New proposal would help Fresno's vacant commercial buildings

Jason Oliveira Image
Wednesday, May 26, 2021
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Councilmember Miguel Arias believes dozens of the empty buildings citywide can be turned into living spaces or operating businesses.

FRESNO, Calif. (KFSN) -- Rundown vacant commercial buildings continue to be a problem for many areas of Fresno.

On Tuesday, councilmember Miguel Arias introduced an ordinance that aims to fight blight in his district and across the city.

The proposal hopes to establish safety and maintenance standards - and includes big fines for those who break the rules.

"If we don't address these constant fire hazards, they're not going to be able to respond to medical calls as we envision them to respond," said Arias.

Officials say a high concentration of these blighted rundown properties are located in the Tower District and Downtown areas.

But Arias believes dozens of the empty buildings citywide can be turned into living spaces or operating businesses with a little elbow grease.

Arias aims to hold vacant commercial owners to the same standards as private homeowners and landlords by encouraging them to invest in their neighborhoods.

"You can't simply sit on a vacant building anymore without taking steps to begin to develop these properties," said Arias.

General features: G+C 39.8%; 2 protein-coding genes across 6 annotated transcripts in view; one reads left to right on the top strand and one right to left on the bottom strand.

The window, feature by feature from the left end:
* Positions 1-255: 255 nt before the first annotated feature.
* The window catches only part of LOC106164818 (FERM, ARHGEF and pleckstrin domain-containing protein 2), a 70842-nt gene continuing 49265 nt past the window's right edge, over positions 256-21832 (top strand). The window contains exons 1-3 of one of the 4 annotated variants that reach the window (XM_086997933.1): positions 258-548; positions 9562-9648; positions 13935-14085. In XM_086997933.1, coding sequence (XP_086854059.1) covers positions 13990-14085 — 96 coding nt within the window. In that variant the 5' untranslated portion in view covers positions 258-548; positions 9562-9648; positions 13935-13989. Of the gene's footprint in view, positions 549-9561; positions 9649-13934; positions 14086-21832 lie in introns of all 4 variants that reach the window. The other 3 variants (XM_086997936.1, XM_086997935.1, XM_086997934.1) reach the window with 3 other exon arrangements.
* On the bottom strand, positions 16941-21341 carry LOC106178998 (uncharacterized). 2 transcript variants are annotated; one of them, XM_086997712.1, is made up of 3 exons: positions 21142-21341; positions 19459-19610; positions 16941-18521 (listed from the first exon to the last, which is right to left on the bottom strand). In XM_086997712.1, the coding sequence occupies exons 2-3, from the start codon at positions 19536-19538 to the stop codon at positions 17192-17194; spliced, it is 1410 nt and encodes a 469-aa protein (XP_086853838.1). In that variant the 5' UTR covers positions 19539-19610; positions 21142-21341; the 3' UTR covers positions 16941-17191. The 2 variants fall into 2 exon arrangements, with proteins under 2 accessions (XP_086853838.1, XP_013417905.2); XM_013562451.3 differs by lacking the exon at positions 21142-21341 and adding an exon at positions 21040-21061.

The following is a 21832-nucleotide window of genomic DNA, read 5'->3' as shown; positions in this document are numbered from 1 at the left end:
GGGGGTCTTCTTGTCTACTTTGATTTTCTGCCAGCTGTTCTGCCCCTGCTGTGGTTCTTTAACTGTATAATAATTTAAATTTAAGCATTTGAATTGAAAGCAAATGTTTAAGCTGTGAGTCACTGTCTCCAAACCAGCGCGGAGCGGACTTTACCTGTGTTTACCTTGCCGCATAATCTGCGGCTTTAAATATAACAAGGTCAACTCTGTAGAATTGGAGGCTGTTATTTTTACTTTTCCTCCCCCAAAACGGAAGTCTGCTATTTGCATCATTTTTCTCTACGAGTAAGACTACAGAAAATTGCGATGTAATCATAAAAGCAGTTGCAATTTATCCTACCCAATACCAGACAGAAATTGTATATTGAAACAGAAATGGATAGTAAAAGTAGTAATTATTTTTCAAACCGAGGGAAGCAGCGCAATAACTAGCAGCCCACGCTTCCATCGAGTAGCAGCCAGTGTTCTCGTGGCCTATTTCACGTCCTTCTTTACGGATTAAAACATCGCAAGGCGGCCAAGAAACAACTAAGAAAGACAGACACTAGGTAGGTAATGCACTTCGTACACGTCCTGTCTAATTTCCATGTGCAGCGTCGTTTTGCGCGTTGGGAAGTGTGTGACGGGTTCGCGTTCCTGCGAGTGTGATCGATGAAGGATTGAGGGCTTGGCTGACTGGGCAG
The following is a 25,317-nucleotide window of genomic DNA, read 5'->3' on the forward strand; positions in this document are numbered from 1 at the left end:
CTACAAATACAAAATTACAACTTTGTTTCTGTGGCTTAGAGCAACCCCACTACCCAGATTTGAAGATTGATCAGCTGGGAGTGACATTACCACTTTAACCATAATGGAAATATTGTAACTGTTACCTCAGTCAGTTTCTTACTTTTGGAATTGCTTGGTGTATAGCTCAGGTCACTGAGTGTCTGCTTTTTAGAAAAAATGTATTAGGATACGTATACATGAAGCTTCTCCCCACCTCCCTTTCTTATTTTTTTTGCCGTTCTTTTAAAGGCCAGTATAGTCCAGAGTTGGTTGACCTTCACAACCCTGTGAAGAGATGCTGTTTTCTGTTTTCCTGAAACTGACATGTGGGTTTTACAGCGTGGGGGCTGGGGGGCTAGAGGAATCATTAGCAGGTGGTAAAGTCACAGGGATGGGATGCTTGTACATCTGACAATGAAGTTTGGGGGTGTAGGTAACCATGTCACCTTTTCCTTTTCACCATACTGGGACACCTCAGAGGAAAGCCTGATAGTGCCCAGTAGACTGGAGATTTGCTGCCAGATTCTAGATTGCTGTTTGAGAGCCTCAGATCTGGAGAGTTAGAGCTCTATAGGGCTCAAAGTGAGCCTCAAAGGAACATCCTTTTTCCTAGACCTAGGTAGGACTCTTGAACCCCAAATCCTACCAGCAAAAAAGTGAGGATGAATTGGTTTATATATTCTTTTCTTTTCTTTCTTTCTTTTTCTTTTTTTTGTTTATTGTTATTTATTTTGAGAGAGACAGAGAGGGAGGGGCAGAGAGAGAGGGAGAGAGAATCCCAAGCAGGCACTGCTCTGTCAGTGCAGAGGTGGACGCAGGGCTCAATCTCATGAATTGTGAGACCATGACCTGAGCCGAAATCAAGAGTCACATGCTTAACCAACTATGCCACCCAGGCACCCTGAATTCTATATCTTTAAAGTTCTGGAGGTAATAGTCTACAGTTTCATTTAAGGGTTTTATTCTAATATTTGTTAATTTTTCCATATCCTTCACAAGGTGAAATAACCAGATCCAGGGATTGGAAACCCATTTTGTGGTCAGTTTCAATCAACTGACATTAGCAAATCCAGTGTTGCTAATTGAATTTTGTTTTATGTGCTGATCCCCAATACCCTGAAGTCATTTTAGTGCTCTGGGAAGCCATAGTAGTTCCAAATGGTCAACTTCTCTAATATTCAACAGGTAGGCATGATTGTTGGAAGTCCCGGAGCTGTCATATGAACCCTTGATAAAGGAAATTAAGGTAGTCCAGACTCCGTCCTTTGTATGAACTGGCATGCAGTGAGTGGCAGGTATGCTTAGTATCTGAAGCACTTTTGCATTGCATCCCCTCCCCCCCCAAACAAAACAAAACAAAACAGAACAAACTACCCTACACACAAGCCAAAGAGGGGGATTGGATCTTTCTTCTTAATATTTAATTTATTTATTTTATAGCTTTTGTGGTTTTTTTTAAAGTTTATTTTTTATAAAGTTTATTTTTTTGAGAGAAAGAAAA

A proposed ordinance would allow the city to inspect and fine commercial owners up to $10,000 if their building is not up to code.

This historic property on Fulton Street has been empty for decades, and despite numerous complaints from neighbors remains not just an eyesore but a constant target for break-ins and fires.

"As a neighbor, it is really frustrating and it's really heartbreaking to see something like this, especially a historic property like this, have so much potential and then nothing," said Esther Carver.

"We've been abating and responding to complaints. The property owner has responded to some of those complaints to clean them up but it's become a constant nuisance on a weekly basis for the neighbors," said Arias.

Arias is hopeful the city council will approve adding commercial buildings along with mobile home parks to the responsibilities of code enforcement, while adding additional resources to the department.